If you get the To continue watching press "Allow" just wait a few seconds and close the popup from the "X"

Making Ourselves at Home • 2012 • episode "2/5" Empire

Category: History
Download:

He continues his personal account of Britain's empire by looking at how traders, conquerors and settlers spread the British way of doing things around the world - in particular how they created a very British idea of home. He begins in India, where early traders wore Indian costume and took Indian wives. Their descendants still cherish their mixed heritage. Victorian values put a stop to that as inter racial mixing became taboo. In Singapore he visits a club where British colonials gathered together, in Canada he finds a town whose inhabitants are still fiercely proud of the traditions of their Scottish ancestors, in Kenya he meets the descendants of the first white settlers - men whose presence came to be bitterly resented as pressure for African independence grew. And he traces the story of an Indian family in Leicester whose migrations have been determined by the changing fortunes of the British empire.

Empire • 2012 • 4 episodes •

Making Ourselves at Home

He continues his personal account of Britain's empire by looking at how traders, conquerors and settlers spread the British way of doing things around the world - in particular how they created a very British idea of home. He begins in India, where early traders wore Indian costume and took Indian wives. Their descendants still cherish their mixed heritage. Victorian values put a stop to that as inter racial mixing became taboo. In Singapore he visits a club where British colonials gathered together, in Canada he finds a town whose inhabitants are still fiercely proud of the traditions of their Scottish ancestors, in Kenya he meets the descendants of the first white settlers - men whose presence came to be bitterly resented as pressure for African independence grew. And he traces the story of an Indian family in Leicester whose migrations have been determined by the changing fortunes of the British empire.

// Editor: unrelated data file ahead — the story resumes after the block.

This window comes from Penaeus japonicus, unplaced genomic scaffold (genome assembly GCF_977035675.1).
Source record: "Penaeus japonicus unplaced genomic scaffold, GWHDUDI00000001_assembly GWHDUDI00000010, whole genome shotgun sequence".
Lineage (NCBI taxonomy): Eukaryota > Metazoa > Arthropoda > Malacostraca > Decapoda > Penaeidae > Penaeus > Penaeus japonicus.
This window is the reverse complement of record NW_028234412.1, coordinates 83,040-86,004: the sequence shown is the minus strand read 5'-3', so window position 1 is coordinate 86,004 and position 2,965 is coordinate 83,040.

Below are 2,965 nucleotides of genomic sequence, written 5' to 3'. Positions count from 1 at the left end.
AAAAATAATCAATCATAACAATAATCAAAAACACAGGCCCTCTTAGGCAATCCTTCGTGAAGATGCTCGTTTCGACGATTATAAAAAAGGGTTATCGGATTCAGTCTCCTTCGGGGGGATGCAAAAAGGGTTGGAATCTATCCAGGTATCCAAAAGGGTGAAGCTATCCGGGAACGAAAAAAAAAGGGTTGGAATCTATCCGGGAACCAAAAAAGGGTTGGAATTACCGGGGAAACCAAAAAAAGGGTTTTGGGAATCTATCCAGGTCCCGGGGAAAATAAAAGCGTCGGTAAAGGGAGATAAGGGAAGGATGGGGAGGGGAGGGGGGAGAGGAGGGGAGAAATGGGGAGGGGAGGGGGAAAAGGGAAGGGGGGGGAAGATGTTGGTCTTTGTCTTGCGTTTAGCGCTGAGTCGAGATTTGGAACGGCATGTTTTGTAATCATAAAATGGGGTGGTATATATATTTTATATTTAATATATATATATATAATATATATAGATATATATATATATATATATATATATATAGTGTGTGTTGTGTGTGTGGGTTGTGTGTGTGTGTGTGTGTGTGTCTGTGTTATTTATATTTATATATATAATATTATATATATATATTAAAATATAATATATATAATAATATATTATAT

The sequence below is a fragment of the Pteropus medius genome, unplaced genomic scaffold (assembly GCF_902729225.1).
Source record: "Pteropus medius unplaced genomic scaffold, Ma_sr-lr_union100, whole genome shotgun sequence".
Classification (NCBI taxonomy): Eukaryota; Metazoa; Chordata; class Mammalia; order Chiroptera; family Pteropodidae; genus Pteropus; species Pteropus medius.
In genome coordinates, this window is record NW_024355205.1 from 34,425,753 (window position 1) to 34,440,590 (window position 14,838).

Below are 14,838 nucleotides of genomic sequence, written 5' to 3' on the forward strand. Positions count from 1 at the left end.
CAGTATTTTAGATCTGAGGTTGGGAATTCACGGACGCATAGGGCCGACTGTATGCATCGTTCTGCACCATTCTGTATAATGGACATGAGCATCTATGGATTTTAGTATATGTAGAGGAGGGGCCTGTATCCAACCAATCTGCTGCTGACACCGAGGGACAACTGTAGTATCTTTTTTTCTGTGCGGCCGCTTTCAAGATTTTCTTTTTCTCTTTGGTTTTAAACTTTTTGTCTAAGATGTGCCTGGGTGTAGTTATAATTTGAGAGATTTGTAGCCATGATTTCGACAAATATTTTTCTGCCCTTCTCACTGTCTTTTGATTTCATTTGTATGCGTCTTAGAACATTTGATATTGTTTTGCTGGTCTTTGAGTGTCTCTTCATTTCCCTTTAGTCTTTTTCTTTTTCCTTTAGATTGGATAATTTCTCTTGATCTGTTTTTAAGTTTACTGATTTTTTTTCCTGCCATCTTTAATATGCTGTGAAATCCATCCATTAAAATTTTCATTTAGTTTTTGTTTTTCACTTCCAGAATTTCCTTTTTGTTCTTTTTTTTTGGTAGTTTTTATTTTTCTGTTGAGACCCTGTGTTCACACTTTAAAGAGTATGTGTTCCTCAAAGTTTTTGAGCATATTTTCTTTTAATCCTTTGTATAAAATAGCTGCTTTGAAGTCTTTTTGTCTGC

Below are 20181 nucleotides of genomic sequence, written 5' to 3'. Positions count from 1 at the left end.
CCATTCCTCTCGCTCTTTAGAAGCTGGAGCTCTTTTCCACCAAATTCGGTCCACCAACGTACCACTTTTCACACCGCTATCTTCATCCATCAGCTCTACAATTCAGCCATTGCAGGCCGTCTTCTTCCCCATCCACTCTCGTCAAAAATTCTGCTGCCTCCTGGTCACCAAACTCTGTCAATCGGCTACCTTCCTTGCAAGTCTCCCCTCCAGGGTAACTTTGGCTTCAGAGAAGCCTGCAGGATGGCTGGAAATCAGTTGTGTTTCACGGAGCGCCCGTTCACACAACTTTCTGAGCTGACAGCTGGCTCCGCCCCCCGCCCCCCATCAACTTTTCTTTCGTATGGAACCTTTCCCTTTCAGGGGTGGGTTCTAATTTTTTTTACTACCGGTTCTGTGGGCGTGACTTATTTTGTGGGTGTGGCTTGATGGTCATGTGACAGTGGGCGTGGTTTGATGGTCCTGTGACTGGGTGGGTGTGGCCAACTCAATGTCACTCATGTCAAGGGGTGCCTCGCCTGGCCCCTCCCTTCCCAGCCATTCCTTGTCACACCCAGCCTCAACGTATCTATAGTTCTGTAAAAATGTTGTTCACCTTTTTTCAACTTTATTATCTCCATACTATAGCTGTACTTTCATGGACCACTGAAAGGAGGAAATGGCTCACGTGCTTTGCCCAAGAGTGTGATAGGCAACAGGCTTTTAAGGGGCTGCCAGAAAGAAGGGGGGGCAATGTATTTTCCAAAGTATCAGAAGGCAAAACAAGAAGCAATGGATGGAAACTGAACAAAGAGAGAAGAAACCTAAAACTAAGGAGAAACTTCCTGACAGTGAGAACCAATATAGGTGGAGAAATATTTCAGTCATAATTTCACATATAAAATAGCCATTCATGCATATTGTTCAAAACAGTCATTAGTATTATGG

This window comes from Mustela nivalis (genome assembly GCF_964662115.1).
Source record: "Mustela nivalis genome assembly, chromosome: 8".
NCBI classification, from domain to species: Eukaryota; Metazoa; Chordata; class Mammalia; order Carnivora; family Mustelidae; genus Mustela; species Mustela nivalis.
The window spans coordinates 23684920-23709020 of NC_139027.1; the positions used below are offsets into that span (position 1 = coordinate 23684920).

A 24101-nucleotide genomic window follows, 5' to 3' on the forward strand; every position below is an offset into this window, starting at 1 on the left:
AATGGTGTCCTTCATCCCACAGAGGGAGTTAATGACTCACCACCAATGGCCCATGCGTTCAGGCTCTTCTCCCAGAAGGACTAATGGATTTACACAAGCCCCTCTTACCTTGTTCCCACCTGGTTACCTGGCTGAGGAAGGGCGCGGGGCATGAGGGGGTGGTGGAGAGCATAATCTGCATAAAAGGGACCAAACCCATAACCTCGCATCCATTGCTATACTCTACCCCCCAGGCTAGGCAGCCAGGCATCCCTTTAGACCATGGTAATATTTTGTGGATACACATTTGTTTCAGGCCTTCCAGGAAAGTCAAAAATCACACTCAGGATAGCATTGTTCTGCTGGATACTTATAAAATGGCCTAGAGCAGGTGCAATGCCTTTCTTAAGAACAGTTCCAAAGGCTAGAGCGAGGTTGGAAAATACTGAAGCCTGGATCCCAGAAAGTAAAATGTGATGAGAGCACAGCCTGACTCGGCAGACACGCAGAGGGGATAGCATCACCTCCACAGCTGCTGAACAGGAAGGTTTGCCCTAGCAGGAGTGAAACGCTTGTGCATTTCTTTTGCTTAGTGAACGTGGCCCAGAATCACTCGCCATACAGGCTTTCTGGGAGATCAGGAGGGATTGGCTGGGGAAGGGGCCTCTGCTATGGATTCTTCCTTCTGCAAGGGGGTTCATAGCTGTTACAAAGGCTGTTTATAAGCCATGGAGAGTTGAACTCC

2012 • History

Playing the Game

He continues his personal account of Britain's Empire by tracing the growth of a peculiarly British type of hero - adventurer, gentleman, amateur, sportsman and decent chap - and a peculiarly British type of obsession - sport, the empire at play. He travels to East Africa in the footsteps of Victorian explorers in search of the source of the Nile; to Khartoum in Sudan to tell the story of General Gordon - a half-crazed visionary who 'played the game' to the hilt; to Hong Kong where the British indulged their passion for horse racing by building a spectacular race course; and to Jamaica where the greatest imperial game of all - cricket - became a battleground for racial equality.

2012 • History

Making a Fortune

Jeremy Paxman continues his personal account of Britain's empire, looking at how the empire began as a pirates' treasure hunt, grew into an informal empire based on trade and developed into a global financial network. He travels from Jamaica, where sugar made plantation owners rich on the backs of African slaves, to Calcutta, where British traders became the new princes of India. Jeremy then heads to Hong Kong, where British-supplied opium threatened to turn the Chinese into a nation of drug addicts - leading to the brutal opium wars, in which Britain triumphed and took the island of Hong Kong as booty. Unfair trading helped spark the independence movement in India, led by Mahatma Gandhi; in a former cotton spinning town in Lancashire, Jeremy meets two women who remember Gandhi's extraordinary visit in 1931.

2012 • History

Doing Good

In the final part of his personal account of Britain's empire, Jeremy Paxman tells the extraordinary story of how a desire for conquest became a mission to improve the rest of mankind, especially in Africa, and how that mission shaded into an unquestioning belief that Britain could - and should - rule the world. In Central Africa, he travels in the footsteps of David Livingstone who, though a failure as a missionary, became a legendary figure - the patron saint of empire who started a flood of missionaries to the so-called 'Dark Continent'. In South Africa, Paxman tells the story of Cecil Rhodes, a man with a different sort of mission, who believed in the white man's right to rule the world, laying down the foundations for apartheid. The journey ends in Kenya, where conflict between white settlers and the African population brought bloodshed, torture and eventual withdrawal.